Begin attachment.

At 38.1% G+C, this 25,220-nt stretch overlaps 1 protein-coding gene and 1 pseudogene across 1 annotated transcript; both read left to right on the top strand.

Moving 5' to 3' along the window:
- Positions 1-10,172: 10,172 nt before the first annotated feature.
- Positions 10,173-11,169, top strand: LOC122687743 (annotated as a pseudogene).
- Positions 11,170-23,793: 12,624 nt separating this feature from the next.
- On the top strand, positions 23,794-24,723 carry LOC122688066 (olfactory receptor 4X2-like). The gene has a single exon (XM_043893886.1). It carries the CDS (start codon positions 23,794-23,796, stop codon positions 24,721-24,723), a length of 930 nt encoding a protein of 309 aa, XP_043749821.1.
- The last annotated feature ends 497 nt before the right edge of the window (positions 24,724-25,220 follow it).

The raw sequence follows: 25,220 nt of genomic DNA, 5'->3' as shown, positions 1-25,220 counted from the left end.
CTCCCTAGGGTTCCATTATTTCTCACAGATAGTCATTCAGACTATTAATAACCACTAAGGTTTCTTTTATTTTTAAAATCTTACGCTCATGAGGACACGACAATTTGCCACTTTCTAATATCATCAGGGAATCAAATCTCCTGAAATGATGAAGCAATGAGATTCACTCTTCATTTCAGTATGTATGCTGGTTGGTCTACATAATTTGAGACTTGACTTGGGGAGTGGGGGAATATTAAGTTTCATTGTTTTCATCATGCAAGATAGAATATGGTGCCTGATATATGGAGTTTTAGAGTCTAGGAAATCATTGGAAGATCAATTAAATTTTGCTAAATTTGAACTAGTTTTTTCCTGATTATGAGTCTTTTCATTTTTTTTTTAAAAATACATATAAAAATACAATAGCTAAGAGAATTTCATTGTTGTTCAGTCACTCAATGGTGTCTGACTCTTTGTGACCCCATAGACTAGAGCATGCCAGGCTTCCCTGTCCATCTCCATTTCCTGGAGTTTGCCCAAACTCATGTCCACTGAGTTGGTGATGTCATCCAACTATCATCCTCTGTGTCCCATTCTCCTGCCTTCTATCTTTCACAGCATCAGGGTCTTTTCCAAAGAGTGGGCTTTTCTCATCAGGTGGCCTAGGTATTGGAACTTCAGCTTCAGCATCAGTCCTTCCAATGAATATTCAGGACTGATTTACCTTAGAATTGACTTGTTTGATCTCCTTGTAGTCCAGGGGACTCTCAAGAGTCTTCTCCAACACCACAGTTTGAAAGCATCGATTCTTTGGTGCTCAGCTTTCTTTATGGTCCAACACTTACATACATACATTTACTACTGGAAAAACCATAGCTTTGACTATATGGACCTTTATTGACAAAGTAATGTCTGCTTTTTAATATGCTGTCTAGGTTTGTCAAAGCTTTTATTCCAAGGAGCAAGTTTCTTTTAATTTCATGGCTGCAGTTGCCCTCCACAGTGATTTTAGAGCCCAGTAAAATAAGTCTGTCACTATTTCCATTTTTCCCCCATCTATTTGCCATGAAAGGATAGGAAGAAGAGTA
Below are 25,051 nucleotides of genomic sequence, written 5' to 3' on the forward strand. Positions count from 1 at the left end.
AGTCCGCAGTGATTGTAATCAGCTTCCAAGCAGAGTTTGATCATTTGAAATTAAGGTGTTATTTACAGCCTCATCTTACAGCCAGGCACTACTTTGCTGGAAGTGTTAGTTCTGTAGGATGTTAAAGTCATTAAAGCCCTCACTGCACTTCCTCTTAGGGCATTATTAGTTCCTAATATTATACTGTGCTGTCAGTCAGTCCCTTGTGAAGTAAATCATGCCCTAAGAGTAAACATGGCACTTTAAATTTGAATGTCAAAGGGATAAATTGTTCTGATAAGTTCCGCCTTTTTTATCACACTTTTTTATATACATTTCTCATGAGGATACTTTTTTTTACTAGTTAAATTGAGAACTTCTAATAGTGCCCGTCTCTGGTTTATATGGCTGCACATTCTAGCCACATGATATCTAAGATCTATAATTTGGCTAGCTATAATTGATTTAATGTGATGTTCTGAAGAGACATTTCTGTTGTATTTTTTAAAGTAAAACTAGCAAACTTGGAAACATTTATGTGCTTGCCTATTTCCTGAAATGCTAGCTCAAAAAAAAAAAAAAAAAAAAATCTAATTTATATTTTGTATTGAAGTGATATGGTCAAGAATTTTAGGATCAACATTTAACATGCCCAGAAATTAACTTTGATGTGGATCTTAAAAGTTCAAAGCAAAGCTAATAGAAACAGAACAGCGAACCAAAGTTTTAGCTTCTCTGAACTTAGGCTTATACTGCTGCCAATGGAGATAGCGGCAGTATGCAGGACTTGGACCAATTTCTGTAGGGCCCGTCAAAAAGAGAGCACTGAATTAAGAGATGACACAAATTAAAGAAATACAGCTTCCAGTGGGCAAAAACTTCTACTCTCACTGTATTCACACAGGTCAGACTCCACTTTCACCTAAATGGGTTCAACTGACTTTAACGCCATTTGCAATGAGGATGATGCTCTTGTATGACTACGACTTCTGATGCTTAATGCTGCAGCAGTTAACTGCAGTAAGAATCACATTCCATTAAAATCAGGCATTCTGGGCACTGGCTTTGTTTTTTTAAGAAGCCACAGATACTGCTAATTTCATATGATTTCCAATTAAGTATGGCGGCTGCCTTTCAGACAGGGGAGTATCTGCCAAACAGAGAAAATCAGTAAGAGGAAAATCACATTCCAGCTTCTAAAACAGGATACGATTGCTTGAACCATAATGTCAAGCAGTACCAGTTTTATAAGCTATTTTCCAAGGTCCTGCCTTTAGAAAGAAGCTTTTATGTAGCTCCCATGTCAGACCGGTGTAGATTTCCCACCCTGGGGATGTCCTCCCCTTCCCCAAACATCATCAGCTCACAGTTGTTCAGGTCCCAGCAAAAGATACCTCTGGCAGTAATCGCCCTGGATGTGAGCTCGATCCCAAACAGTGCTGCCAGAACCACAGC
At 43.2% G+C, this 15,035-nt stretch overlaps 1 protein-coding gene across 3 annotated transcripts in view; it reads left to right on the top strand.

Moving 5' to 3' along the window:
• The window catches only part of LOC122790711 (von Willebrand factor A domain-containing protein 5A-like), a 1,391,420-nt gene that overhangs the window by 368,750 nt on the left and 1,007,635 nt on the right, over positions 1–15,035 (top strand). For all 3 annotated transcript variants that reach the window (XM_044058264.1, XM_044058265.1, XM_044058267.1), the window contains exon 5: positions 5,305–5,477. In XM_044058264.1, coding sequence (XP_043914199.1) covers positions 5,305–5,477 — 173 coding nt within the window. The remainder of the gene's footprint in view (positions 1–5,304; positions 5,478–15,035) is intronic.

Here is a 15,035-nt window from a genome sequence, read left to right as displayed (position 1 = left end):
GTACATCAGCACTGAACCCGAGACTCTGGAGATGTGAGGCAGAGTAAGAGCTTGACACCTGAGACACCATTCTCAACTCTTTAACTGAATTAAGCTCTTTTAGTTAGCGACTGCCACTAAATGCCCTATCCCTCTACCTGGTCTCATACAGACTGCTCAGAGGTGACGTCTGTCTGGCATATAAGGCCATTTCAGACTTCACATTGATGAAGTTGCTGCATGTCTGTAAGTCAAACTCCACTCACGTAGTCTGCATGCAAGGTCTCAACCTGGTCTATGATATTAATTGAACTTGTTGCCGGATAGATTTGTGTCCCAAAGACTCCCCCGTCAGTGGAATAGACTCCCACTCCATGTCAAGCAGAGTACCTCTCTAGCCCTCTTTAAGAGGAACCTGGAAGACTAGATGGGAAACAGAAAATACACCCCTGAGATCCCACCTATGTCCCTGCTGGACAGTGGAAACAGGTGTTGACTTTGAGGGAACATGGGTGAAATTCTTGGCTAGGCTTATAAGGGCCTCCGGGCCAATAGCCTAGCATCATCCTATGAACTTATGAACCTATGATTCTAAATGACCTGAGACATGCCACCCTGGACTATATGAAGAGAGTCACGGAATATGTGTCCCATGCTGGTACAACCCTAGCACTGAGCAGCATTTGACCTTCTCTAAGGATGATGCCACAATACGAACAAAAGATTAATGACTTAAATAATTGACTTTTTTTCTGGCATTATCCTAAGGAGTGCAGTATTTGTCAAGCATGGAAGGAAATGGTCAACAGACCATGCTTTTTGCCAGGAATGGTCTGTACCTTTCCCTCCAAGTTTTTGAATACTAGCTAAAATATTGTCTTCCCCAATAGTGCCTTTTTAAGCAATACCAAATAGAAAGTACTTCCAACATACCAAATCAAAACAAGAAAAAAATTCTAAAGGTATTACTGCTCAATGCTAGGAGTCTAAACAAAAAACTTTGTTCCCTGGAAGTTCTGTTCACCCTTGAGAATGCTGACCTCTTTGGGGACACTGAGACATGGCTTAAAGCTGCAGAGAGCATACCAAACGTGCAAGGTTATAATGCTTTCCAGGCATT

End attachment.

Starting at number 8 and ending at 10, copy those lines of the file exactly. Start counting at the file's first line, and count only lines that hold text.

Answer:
The raw sequence follows: 25,220 nt of genomic DNA, 5'->3' as shown, positions 1-25,220 counted from the left end.
CTCCCTAGGGTTCCATTATTTCTCACAGATAGTCATTCAGACTATTAATAACCACTAAGGTTTCTTTTATTTTTAAAATCTTACGCTCATGAGGACACGACAATTTGCCACTTTCTAATATCATCAGGGAATCAAATCTCCTGAAATGATGAAGCAATGAGATTCACTCTTCATTTCAGTATGTATGCTGGTTGGTCTACATAATTTGAGACTTGACTTGGGGAGTGGGGGAATATTAAGTTTCATTGTTTTCATCATGCAAGATAGAATATGGTGCCTGATATATGGAGTTTTAGAGTCTAGGAAATCATTGGAAGATCAATTAAATTTTGCTAAATTTGAACTAGTTTTTTCCTGATTATGAGTCTTTTCATTTTTTTTTTAAAAATACATATAAAAATACAATAGCTAAGAGAATTTCATTGTTGTTCAGTCACTCAATGGTGTCTGACTCTTTGTGACCCCATAGACTAGAGCATGCCAGGCTTCCCTGTCCATCTCCATTTCCTGGAGTTTGCCCAAACTCATGTCCACTGAGTTGGTGATGTCATCCAACTATCATCCTCTGTGTCCCATTCTCCTGCCTTCTATCTTTCACAGCATCAGGGTCTTTTCCAAAGAGTGGGCTTTTCTCATCAGGTGGCCTAGGTATTGGAACTTCAGCTTCAGCATCAGTCCTTCCAATGAATATTCAGGACTGATTTACCTTAGAATTGACTTGTTTGATCTCCTTGTAGTCCAGGGGACTCTCAAGAGTCTTCTCCAACACCACAGTTTGAAAGCATCGATTCTTTGGTGCTCAGCTTTCTTTATGGTCCAACACTTACATACATACATTTACTACTGGAAAAACCATAGCTTTGACTATATGGACCTTTATTGACAAAGTAATGTCTGCTTTTTAATATGCTGTCTAGGTTTGTCAAAGCTTTTATTCCAAGGAGCAAGTTTCTTTTAATTTCATGGCTGCAGTTGCCCTCCACAGTGATTTTAGAGCCCAGTAAAATAAGTCTGTCACTATTTCCATTTTTCCCCCATCTATTTGCCATGAAAGGATAGGAAGAAGAGTA
Below are 25,051 nucleotides of genomic sequence, written 5' to 3' on the forward strand. Positions count from 1 at the left end.